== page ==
Visiting the South can be really intimidating if you’re queer. It’s a very conservative region of the country (the most conservative, actually), and it’s perceived as very cold at best to those in the LGBTQIA2+ community. This is so unfortunate for obvious reasons, but the South is honestly a beautiful place. It’s so close to the Caribbean, and on top of that the Spanish moss, willow trees, fireflies, and incredible beaches make it somewhere that everyone needs to visit at least once. While things are slowly getting better, a lot of the South is still stuck in this close-minded rut. That said, there are some really cool and accepting destinations to visit within the region, where queer people can travel feeling relaxed and safe.
Charlotte, North Carolina
Charleston is a artist-filled, quirky, exciting city! There is so much to do here, from riding scooters all over the city, to exploring the Artist District, but the best part of this liberal haven is the food! Be prepared for the best vegan food of your life, so make plenty of time for it! Grab breakfast at Oh My Soul for huge portions of strawberry waffles, the most flavorful avocado toast, cinnamon banana french toast, and South African specialties!
Eat outside and enjoy this African-founded eatery. If you’re lucky you’ll catch the performance of local musicians playing in their tropical outdoor space! For dinner, go to Fern, Flavors from the Garden! They have the freshest food, all in the most magical atmosphere with their twinkling lights and little brick eatery in the most beautiful neighborhoods on the hill. Enjoy dishes like their Thai chili cauliflower, vegan mac and cheese, cinnamon rolls, vegan chicken and waffles, red curry, buddha bowls, carrot cake, vegan egg sandwiches, and among other things, the best vegan chimichanga you’ll ever have!
This city is perfect for artists who want to walk around the hip districts and visit the museums, but it’s even better for foodies who want a great food vacation.
New Orleans, Louisiana
NOLA is an absolutely breathtaking city. The French Quarter looks like it’s straight out of Disneyland (and in a sense, it is since New Orleans Square was based on it), and it goes on forever until it meets the harbor with the idyllic floating river cruises. It also happens to be a very warm and accepting city thanks to its huge artist and musician population, and diverse local population. It’s the best of the south! Park near the big cemetery downtown, and walk to and through the French Quarter.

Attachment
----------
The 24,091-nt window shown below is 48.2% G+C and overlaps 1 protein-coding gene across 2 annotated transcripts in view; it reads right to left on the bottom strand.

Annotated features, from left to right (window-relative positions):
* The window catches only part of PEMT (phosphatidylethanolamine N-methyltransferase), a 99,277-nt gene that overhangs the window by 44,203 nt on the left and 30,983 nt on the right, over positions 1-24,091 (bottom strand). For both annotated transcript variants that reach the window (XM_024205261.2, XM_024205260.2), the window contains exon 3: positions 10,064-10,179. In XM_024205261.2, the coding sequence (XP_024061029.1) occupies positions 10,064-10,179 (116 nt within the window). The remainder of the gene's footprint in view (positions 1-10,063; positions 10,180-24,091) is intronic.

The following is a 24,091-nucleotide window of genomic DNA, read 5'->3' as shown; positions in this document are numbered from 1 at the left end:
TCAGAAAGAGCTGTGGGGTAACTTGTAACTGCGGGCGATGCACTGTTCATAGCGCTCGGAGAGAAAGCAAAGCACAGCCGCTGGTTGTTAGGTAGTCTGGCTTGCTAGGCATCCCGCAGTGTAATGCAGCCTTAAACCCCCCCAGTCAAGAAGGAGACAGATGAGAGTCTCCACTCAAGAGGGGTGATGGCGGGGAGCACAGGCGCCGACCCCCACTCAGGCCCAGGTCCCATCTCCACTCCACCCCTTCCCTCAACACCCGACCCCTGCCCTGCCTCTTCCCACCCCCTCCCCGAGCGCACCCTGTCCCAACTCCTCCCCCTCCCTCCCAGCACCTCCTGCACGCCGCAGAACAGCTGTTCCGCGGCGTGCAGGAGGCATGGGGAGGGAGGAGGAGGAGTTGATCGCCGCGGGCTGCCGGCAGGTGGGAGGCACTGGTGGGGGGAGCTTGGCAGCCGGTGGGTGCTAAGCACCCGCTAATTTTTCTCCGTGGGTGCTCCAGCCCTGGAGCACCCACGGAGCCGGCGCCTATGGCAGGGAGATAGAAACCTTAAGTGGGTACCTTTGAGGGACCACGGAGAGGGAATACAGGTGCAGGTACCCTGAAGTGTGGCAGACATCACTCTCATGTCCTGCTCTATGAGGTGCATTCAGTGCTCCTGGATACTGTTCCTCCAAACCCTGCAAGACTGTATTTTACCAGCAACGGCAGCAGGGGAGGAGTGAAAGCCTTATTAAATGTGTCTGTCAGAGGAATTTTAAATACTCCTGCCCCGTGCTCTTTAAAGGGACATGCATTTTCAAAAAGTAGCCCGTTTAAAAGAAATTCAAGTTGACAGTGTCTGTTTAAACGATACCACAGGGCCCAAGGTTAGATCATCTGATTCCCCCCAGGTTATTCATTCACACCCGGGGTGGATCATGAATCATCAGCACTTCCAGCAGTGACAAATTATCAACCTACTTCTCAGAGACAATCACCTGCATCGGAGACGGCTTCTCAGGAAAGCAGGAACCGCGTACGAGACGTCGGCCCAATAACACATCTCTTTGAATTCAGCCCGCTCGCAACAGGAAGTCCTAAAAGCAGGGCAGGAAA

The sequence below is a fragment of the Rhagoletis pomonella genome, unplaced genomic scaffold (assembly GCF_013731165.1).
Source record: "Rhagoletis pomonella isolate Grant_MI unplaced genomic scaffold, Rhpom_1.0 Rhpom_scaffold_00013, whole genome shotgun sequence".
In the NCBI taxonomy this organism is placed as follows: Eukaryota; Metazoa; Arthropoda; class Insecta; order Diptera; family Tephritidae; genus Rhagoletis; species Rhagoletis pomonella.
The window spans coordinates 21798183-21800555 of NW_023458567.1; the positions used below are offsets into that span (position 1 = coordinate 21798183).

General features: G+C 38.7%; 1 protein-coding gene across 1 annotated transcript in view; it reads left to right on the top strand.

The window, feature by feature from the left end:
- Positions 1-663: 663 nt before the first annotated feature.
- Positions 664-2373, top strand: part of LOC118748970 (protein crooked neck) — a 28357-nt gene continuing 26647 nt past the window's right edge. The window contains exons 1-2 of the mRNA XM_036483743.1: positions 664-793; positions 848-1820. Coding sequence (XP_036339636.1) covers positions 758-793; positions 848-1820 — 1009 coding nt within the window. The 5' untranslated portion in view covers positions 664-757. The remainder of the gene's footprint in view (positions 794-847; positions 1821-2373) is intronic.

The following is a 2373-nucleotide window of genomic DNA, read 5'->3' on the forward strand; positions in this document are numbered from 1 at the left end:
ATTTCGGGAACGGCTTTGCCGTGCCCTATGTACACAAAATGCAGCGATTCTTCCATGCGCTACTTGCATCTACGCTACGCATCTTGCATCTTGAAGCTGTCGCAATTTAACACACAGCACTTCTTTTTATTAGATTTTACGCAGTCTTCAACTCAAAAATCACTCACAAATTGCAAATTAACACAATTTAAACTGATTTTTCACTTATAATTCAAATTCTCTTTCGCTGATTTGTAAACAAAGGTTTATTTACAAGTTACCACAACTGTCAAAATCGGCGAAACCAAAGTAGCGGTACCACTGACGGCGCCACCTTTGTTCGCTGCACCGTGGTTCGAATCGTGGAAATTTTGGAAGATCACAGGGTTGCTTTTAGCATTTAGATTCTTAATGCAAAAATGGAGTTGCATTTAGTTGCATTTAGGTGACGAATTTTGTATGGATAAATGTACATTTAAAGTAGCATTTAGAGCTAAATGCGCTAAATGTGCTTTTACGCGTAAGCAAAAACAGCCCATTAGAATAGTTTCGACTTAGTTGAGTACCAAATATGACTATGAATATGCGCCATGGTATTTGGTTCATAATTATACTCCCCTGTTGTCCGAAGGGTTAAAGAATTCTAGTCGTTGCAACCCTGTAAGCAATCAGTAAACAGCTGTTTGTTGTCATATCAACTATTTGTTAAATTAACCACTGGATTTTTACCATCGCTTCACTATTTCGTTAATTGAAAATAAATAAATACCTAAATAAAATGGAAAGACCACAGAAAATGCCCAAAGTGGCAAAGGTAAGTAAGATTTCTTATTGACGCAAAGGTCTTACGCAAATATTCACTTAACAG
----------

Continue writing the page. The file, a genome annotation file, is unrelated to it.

Stop when you see a cool gallery (and there are so many of those) or a good piano bar to get some refreshments. Be prepared to hear the best music of your life! Make sure to stop in the Napoleon House for some serious history and great drinks, and walk to the large church where local artists gather to sell their goods.
Grab some local art, and enjoy the street musicians and views of the harbor. When you’re hungry, grab a bite at Carmo. Their food is sustainably sourced, tropical, and colorful! It’s not all vegan, but they have so many options and it happens to be the first place my partner and I ever purposefully ordered vegan food before we went vegan! It showed us how flavorful vegan food could be, and it eliminated a lot of the fear later when we watched Earthlings and decided to make the change.
For breakfast, enjoy vegan Salvadoreno and vegan pork tacos. For lunch, feast on vegan ceviche, vegan rico (my favorite), or South American salad! For dinner, grab beachy drinks and tiradito avocado, and vegan acaraje! It’s such an adventure.
Atlanta is known for having a high population of gay people. Having lived there though, I know that it’s a pretty divided place, so while there are plenty of open-minded people, there are also those who are openly hostile. I think Savannah is a more relaxing choice, and is close enough to Atlanta for you to pop over there if you want to spend some time there. The majority of the time though is best spent in Savannah! Enjoy the beaches and look for dolphins, walk around the gorgeous historic district with the Spanish moss hanging everywhere, and listen to all of the talented street artists! Take the ferry to Tybee Island (where you’re bound to see dolphins for sure), enjoy the pier, and rent a kayak to see more sea life!